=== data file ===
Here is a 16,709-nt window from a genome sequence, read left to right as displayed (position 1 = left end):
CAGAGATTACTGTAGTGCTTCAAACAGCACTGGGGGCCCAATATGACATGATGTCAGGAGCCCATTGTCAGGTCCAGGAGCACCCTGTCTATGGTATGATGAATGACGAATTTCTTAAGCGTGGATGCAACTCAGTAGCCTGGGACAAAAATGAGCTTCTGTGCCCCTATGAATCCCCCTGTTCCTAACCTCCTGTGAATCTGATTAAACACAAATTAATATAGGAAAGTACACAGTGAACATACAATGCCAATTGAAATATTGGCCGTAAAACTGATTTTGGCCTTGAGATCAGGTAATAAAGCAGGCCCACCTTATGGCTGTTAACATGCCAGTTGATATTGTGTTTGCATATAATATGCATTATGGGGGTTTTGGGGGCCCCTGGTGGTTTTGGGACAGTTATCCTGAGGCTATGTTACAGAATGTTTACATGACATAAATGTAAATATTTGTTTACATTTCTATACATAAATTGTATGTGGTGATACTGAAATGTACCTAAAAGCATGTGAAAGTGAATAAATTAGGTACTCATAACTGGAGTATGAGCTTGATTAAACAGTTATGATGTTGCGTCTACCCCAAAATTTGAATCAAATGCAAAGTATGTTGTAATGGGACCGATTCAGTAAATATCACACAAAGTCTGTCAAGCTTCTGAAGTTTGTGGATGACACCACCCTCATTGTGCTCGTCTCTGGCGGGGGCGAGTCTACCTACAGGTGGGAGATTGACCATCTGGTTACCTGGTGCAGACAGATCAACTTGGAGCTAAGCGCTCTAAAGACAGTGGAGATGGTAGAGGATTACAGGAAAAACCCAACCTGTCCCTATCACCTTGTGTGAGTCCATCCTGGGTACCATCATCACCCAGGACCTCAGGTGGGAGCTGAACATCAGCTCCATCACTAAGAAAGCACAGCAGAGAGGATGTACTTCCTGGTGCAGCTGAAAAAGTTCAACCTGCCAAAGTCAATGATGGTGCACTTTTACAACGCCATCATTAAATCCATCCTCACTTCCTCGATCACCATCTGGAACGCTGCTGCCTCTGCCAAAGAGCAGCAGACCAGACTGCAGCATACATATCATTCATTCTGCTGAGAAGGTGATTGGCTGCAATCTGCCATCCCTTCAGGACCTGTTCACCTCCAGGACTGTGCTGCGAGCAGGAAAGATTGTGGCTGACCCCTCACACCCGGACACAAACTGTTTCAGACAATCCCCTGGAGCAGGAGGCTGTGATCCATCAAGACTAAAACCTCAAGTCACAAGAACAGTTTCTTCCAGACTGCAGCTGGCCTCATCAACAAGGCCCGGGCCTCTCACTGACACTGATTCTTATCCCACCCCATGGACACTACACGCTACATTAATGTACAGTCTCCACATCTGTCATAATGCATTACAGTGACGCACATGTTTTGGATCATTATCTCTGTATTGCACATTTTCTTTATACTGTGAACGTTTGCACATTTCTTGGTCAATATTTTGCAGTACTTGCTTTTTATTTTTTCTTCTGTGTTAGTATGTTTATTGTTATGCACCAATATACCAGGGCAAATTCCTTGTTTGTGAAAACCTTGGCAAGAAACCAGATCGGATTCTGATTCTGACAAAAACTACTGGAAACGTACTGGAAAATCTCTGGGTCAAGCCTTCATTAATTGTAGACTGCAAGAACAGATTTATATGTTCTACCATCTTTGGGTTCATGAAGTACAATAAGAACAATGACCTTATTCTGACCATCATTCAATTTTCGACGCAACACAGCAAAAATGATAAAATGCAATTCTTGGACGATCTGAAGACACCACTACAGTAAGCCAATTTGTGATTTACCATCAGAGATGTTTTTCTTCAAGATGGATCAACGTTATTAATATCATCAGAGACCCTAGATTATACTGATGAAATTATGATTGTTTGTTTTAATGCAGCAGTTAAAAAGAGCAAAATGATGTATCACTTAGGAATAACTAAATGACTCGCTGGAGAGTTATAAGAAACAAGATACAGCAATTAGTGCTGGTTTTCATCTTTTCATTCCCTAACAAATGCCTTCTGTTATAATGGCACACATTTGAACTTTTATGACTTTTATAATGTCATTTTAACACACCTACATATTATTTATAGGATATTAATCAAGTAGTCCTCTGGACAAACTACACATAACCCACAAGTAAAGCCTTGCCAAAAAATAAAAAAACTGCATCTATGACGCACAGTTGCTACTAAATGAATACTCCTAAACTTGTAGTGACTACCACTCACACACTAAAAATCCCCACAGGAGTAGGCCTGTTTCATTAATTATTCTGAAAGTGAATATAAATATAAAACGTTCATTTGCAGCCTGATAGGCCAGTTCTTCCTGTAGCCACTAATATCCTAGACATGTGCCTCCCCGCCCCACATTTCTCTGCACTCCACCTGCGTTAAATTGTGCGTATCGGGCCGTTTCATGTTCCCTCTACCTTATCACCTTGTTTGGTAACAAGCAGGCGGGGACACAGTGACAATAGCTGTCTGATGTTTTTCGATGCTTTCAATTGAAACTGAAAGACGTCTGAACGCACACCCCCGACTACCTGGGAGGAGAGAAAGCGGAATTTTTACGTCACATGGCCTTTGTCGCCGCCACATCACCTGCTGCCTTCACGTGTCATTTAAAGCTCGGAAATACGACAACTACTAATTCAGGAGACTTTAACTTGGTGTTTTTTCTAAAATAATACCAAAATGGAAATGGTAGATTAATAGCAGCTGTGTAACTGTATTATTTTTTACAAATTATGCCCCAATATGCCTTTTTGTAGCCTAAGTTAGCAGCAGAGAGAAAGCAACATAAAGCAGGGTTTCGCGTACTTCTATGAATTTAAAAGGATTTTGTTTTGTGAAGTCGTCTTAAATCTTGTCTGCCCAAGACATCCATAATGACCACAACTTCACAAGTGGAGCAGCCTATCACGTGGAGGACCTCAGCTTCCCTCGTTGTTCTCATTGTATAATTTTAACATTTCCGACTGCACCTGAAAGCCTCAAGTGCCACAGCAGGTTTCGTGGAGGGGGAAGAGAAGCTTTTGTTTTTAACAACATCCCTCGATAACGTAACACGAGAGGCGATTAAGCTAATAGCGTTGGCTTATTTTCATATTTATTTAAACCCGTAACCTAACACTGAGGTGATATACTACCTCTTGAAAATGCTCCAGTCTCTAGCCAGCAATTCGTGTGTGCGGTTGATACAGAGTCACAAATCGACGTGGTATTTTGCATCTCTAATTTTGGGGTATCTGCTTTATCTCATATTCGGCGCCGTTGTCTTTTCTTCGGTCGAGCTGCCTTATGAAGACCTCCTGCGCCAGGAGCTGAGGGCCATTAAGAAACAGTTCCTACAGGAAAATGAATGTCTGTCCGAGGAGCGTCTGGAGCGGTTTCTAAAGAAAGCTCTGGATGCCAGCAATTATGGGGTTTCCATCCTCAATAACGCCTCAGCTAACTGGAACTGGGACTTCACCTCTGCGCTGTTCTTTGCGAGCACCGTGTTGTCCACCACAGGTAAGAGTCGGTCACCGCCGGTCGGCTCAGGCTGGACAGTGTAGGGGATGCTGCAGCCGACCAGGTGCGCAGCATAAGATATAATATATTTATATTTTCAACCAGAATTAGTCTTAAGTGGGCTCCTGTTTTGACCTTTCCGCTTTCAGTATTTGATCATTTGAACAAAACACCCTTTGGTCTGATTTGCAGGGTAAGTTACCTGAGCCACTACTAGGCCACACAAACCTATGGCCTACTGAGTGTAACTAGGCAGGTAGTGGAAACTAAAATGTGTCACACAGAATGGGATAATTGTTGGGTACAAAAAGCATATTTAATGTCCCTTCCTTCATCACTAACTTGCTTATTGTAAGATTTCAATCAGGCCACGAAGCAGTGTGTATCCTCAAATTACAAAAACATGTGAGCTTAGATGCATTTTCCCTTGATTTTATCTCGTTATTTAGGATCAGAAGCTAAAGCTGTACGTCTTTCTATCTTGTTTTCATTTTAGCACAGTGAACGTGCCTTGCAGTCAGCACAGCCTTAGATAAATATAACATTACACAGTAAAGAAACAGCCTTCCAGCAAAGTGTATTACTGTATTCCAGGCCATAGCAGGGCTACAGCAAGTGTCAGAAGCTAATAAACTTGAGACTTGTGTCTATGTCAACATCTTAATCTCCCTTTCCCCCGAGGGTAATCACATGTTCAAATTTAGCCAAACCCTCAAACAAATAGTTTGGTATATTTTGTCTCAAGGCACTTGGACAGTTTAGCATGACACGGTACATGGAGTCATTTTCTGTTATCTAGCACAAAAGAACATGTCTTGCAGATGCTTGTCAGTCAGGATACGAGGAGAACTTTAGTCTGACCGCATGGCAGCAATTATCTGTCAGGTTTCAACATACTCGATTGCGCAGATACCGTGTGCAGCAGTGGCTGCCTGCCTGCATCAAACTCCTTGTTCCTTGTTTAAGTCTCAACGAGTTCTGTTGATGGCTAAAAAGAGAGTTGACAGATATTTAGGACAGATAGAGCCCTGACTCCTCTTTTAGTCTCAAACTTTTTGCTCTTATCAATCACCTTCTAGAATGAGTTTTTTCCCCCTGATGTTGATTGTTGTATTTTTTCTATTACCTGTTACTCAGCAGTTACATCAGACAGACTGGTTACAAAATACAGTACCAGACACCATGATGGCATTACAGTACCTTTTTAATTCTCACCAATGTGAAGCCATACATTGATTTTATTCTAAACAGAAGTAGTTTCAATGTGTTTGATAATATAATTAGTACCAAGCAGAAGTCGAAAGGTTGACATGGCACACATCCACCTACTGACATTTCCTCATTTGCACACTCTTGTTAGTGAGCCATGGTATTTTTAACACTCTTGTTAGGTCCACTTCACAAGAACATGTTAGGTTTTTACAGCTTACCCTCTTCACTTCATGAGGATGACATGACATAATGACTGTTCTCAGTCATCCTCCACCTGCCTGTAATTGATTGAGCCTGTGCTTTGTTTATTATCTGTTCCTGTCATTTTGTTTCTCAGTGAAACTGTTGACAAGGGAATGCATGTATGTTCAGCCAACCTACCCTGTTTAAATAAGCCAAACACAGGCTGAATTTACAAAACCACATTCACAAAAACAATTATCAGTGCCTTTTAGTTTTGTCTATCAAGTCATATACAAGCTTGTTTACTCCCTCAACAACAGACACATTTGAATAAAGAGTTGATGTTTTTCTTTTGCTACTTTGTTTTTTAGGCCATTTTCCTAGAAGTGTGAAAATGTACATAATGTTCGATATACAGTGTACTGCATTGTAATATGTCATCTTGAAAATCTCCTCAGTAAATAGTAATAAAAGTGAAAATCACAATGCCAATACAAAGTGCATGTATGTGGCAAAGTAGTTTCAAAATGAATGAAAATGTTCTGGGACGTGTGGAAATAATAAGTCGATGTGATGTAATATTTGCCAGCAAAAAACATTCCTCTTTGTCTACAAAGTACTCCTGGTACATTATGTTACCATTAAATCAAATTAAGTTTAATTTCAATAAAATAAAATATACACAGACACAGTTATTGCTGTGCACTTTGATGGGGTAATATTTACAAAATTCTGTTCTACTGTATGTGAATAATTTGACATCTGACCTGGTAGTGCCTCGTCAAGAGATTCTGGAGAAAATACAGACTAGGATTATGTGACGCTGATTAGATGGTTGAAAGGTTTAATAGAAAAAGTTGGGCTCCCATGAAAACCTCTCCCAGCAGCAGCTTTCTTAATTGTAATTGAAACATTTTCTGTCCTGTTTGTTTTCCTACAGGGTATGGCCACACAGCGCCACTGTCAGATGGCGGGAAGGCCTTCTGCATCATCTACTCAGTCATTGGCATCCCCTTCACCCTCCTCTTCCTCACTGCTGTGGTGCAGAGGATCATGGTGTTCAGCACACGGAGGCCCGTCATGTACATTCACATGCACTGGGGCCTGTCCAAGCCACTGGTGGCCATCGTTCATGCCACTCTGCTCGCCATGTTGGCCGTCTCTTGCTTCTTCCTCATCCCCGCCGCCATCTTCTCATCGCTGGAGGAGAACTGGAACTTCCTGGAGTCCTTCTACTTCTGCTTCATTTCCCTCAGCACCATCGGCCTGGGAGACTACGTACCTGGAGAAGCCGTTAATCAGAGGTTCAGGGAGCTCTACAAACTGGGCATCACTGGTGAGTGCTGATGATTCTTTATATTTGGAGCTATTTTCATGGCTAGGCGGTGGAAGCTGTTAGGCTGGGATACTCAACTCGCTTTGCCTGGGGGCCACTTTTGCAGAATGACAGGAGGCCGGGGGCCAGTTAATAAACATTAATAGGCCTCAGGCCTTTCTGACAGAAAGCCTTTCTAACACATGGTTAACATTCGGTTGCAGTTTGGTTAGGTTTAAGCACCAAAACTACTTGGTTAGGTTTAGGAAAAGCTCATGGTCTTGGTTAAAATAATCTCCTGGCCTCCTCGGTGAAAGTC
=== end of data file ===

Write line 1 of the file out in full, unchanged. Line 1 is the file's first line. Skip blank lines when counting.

Here is a 16,709-nt window from a genome sequence, read left to right as displayed (position 1 = left end):